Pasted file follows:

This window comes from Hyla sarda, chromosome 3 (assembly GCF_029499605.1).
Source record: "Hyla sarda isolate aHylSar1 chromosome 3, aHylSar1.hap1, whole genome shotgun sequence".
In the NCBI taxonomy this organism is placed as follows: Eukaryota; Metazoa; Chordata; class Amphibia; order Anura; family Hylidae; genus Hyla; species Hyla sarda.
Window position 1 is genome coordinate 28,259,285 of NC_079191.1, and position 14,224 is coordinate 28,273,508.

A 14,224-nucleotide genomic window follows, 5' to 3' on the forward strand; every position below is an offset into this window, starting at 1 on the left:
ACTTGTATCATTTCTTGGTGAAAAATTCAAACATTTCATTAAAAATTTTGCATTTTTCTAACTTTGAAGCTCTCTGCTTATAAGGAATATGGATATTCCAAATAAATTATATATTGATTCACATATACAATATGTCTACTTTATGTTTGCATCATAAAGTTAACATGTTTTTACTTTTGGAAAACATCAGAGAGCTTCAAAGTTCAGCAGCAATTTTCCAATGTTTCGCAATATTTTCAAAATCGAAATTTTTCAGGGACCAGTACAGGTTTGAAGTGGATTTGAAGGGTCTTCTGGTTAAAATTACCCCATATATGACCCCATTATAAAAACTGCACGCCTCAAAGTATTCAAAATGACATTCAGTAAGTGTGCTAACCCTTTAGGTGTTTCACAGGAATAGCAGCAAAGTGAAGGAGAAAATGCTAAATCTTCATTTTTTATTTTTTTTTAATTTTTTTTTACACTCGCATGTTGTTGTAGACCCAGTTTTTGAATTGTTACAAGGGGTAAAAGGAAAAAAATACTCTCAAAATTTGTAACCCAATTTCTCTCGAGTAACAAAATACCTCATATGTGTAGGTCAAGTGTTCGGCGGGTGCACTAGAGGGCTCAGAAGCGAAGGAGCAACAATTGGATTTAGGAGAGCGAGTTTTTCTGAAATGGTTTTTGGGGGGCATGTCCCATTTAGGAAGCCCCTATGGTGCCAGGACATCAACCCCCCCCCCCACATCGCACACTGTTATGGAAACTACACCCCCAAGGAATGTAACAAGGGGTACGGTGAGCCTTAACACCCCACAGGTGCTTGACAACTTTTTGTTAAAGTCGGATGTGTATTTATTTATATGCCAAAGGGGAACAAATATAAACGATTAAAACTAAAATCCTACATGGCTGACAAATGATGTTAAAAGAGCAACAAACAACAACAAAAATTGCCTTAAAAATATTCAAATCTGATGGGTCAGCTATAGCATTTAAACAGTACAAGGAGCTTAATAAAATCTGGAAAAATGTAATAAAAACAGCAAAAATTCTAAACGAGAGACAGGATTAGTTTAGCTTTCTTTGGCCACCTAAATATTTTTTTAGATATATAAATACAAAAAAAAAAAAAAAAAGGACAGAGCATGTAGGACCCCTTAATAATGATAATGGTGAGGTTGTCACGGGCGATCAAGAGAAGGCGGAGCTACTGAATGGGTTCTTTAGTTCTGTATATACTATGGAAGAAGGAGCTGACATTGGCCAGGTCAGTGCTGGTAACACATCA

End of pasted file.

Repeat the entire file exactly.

This window comes from Hyla sarda, chromosome 3 (assembly GCF_029499605.1).
Source record: "Hyla sarda isolate aHylSar1 chromosome 3, aHylSar1.hap1, whole genome shotgun sequence".
In the NCBI taxonomy this organism is placed as follows: Eukaryota; Metazoa; Chordata; class Amphibia; order Anura; family Hylidae; genus Hyla; species Hyla sarda.
Window position 1 is genome coordinate 28,259,285 of NC_079191.1, and position 14,224 is coordinate 28,273,508.

A 14,224-nucleotide genomic window follows, 5' to 3' on the forward strand; every position below is an offset into this window, starting at 1 on the left:
ACTTGTATCATTTCTTGGTGAAAAATTCAAACATTTCATTAAAAATTTTGCATTTTTCTAACTTTGAAGCTCTCTGCTTATAAGGAATATGGATATTCCAAATAAATTATATATTGATTCACATATACAATATGTCTACTTTATGTTTGCATCATAAAGTTAACATGTTTTTACTTTTGGAAAACATCAGAGAGCTTCAAAGTTCAGCAGCAATTTTCCAATGTTTCGCAATATTTTCAAAATCGAAATTTTTCAGGGACCAGTACAGGTTTGAAGTGGATTTGAAGGGTCTTCTGGTTAAAATTACCCCATATATGACCCCATTATAAAAACTGCACGCCTCAAAGTATTCAAAATGACATTCAGTAAGTGTGCTAACCCTTTAGGTGTTTCACAGGAATAGCAGCAAAGTGAAGGAGAAAATGCTAAATCTTCATTTTTTATTTTTTTTTAATTTTTTTTTACACTCGCATGTTGTTGTAGACCCAGTTTTTGAATTGTTACAAGGGGTAAAAGGAAAAAAATACTCTCAAAATTTGTAACCCAATTTCTCTCGAGTAACAAAATACCTCATATGTGTAGGTCAAGTGTTCGGCGGGTGCACTAGAGGGCTCAGAAGCGAAGGAGCAACAATTGGATTTAGGAGAGCGAGTTTTTCTGAAATGGTTTTTGGGGGGCATGTCCCATTTAGGAAGCCCCTATGGTGCCAGGACATCAACCCCCCCCCCCACATCGCACACTGTTATGGAAACTACACCCCCAAGGAATGTAACAAGGGGTACGGTGAGCCTTAACACCCCACAGGTGCTTGACAACTTTTTGTTAAAGTCGGATGTGTATTTATTTATATGCCAAAGGGGAACAAATATAAACGATTAAAACTAAAATCCTACATGGCTGACAAATGATGTTAAAAGAGCAACAAACAACAACAAAAATTGCCTTAAAAATATTCAAATCTGATGGGTCAGCTATAGCATTTAAACAGTACAAGGAGCTTAATAAAATCTGGAAAAATGTAATAAAAACAGCAAAAATTCTAAACGAGAGACAGGATTAGTTTAGCTTTCTTTGGCCACCTAAATATTTTTTTAGATATATAAATACAAAAAAAAAAAAAAAAAGGACAGAGCATGTAGGACCCCTTAATAATGATAATGGTGAGGTTGTCACGGGCGATCAAGAGAAGGCGGAGCTACTGAATGGGTTCTTTAGTTCTGTATATACTATGGAAGAAGGAGCTGACATTGGCCAGGTCAGTGCTGGTAACACATCA